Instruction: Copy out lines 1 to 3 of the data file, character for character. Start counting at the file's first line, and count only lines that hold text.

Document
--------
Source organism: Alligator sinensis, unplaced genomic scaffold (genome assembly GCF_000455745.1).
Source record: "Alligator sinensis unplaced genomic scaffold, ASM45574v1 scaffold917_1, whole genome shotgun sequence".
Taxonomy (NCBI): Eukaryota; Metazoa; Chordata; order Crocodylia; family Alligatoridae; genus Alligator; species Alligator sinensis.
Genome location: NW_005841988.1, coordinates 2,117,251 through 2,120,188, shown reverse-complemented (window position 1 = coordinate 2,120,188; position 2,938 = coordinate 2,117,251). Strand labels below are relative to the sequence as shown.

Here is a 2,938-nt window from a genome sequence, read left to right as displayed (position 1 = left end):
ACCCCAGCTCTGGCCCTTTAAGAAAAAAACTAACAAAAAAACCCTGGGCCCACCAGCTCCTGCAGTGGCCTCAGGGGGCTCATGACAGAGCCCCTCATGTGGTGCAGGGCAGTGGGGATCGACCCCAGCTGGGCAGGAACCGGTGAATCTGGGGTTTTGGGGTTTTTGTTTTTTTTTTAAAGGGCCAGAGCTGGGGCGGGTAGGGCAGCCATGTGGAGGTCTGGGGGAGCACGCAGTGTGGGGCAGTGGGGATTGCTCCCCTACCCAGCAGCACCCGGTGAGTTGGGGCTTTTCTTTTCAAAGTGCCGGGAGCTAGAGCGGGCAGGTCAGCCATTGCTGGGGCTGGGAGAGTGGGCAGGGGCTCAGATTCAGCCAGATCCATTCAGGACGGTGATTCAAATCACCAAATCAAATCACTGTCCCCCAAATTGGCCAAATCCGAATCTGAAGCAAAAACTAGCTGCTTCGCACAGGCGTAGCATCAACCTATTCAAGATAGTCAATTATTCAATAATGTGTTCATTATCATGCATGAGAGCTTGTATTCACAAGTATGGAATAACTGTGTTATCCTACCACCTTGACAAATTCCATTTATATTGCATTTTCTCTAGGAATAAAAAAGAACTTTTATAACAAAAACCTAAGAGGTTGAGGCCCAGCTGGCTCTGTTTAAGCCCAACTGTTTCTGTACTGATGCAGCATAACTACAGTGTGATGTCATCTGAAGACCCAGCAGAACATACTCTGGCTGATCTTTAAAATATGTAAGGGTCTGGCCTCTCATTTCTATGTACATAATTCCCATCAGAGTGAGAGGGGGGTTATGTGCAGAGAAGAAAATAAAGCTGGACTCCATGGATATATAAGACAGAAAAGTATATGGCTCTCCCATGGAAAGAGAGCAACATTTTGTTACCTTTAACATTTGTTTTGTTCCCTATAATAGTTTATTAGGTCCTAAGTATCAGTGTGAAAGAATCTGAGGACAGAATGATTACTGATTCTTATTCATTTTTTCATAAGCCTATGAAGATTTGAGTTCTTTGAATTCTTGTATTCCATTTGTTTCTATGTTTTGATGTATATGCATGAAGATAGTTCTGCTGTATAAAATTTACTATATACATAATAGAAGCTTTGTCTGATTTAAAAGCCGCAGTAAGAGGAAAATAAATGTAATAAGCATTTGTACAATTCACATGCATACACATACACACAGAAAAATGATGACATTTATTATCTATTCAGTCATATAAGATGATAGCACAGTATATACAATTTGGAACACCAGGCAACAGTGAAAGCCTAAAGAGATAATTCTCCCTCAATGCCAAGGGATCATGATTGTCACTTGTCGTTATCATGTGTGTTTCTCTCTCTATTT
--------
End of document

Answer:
Source organism: Alligator sinensis, unplaced genomic scaffold (genome assembly GCF_000455745.1).
Source record: "Alligator sinensis unplaced genomic scaffold, ASM45574v1 scaffold917_1, whole genome shotgun sequence".
Taxonomy (NCBI): Eukaryota; Metazoa; Chordata; order Crocodylia; family Alligatoridae; genus Alligator; species Alligator sinensis.